Epic piano led modern classical moments in time
Over the last few years I’ve really found myself embracing modern classical music where textures aren’t just orchestral – they are synth drenched. Niklas Paschburg is part of this increasing breed of composer that doesn’t shy away from making his cinematic music equal parts synth, piano, string or even guitar-based. The end result is that his newest album ‘Svalbard’ surprises and entertains in equal measure.
It is easy to categorise it as sci-fi cinema music at times because of the scale and epic breadth of the tracks but that would be unfair. For every track like ‘Cyan’ which absolutely casts you away to another world with epic strings, pianos and that post-rock guitar echo that part becomes part of the fabric of this genre, there is a ‘Little Orc’. Its accordion and quirky jaunty step piano feel more in step with LittleBigPlanet at times with its quirky character. Then you have the autumnal ‘Season Shift’ which is synth bass-led and plays with gentle trickles of piano over foreboding hums. You’ll also have the delicate ballad of ‘Duvet’ to offer you safety and comfort whilst ‘Husky Train’ offers ambient afterglow textures.
What I came away with from ‘Svalbard’ is a really rounded musical story. There are recurring instruments and themes. The kaleidoscope rousing finale of ‘Winter Born’ at the end of the album feels earned because you’ve had to grapple with the angular and aggressive ‘Arctic Teal’ which bellows brassy bass growls at you. The quieter tracks often feel otherworldly whilst holding strong melodies. They feel rooted but ethereal – a bit like Svalbard itself. You see, Svalbard is an archipelago off the coast of Norway. Its rugged glaciers and harsh habitat and both beautiful but dangerous. Humans don’t live there and yet it feels so familiar. I feel like Niklas Paschburg translated this strange familiarity that is just out of grasp into the orchestrations and instrumentation of the album. Sometimes I can’t tell what the instrument is but I can have a good guess. Other times the music feels ominous or celebratory but always just out of reach. It is really clever and made me genuinely interested to find out more about Svalbard too.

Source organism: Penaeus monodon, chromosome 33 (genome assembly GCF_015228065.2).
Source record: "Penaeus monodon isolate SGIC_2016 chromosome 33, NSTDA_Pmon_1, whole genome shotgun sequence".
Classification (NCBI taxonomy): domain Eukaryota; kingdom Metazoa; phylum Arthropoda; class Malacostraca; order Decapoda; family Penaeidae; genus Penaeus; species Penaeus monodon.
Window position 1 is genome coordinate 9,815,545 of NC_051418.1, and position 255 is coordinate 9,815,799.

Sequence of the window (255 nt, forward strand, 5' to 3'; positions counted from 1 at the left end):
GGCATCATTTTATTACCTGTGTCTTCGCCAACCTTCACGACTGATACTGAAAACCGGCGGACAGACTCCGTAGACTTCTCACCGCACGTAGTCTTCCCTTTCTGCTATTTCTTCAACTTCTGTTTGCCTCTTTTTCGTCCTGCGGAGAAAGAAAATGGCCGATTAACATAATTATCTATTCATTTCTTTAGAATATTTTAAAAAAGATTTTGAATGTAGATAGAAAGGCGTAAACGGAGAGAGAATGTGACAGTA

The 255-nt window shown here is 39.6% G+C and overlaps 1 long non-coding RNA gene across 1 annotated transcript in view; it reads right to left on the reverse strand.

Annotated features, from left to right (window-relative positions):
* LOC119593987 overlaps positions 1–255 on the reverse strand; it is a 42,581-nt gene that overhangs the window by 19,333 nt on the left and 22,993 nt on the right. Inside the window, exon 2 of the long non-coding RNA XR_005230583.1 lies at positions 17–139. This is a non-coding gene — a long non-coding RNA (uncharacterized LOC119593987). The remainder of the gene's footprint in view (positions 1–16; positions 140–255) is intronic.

Ultimately though – has Niklas Paschburg made a great album? Yes. Even without all the geographical references you can sit back and enjoy the musical journey of discovering a new musical world. Its icy and cold exterior hides plenty of warmth and beauty inside. It is a modern classical gem that you don’t want to overlook.
Recommended track: Cyan
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